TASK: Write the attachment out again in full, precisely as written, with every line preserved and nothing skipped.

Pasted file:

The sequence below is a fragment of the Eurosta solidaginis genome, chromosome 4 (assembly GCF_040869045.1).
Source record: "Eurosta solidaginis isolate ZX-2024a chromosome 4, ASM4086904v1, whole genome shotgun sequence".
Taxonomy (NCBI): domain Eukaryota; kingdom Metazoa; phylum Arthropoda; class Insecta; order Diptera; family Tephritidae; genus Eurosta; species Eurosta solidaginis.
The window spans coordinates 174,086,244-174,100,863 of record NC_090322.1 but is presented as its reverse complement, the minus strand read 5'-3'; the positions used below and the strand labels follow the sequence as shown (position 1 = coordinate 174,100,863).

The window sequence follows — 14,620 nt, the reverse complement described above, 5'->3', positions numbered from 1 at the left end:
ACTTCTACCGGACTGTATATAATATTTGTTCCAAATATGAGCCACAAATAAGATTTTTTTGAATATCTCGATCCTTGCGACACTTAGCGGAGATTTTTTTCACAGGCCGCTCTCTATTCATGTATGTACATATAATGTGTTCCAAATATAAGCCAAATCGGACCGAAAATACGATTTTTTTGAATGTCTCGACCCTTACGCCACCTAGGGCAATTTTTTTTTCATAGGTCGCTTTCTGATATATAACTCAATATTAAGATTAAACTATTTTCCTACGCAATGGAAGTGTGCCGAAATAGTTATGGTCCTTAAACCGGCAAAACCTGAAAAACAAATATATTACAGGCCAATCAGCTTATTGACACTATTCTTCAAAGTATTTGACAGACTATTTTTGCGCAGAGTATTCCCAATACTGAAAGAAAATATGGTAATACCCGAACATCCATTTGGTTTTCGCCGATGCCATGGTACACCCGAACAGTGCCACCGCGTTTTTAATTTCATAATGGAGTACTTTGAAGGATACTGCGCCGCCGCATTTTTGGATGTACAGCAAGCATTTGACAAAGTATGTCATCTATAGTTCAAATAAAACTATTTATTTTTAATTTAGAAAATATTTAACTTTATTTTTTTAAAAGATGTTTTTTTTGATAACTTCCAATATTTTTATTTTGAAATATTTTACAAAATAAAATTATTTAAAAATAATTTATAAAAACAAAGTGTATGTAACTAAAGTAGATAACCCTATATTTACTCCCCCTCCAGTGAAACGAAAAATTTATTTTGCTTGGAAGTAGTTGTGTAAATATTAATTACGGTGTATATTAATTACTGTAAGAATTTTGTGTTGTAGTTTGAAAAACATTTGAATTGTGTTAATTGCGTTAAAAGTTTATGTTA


The sequence below is a fragment of the Eurosta solidaginis genome, chromosome 4 (assembly GCF_040869045.1).
Source record: "Eurosta solidaginis isolate ZX-2024a chromosome 4, ASM4086904v1, whole genome shotgun sequence".
Taxonomy (NCBI): domain Eukaryota; kingdom Metazoa; phylum Arthropoda; class Insecta; order Diptera; family Tephritidae; genus Eurosta; species Eurosta solidaginis.
The window spans coordinates 174,086,244-174,100,863 of record NC_090322.1 but is presented as its reverse complement, the minus strand read 5'-3'; the positions used below and the strand labels follow the sequence as shown (position 1 = coordinate 174,100,863).

The window sequence follows — 14,620 nt, the reverse complement described above, 5'->3', positions numbered from 1 at the left end:
ACTTCTACCGGACTGTATATAATATTTGTTCCAAATATGAGCCACAAATAAGATTTTTTTGAATATCTCGATCCTTGCGACACTTAGCGGAGATTTTTTTCACAGGCCGCTCTCTATTCATGTATGTACATATAATGTGTTCCAAATATAAGCCAAATCGGACCGAAAATACGATTTTTTTGAATGTCTCGACCCTTACGCCACCTAGGGCAATTTTTTTTTCATAGGTCGCTTTCTGATATATAACTCAATATTAAGATTAAACTATTTTCCTACGCAATGGAAGTGTGCCGAAATAGTTATGGTCCTTAAACCGGCAAAACCTGAAAAACAAATATATTACAGGCCAATCAGCTTATTGACACTATTCTTCAAAGTATTTGACAGACTATTTTTGCGCAGAGTATTCCCAATACTGAAAGAAAATATGGTAATACCCGAACATCCATTTGGTTTTCGCCGATGCCATGGTACACCCGAACAGTGCCACCGCGTTTTTAATTTCATAATGGAGTACTTTGAAGGATACTGCGCCGCCGCATTTTTGGATGTACAGCAAGCATTTGACAAAGTATGTCATCTATAGTTCAAATAAAACTATTTATTTTTAATTTAGAAAATATTTAACTTTATTTTTTTAAAAGATGTTTTTTTTGATAACTTCCAATATTTTTATTTTGAAATATTTTACAAAATAAAATTATTTAAAAATAATTTATAAAAACAAAGTGTATGTAACTAAAGTAGATAACCCTATATTTACTCCCCCTCCAGTGAAACGAAAAATTTATTTTGCTTGGAAGTAGTTGTGTAAATATTAATTACGGTGTATATTAATTACTGTAAGAATTTTGTGTTGTAGTTTGAAAAACATTTGAATTGTGTTAATTGCGTTAAAAGTTTATGTTA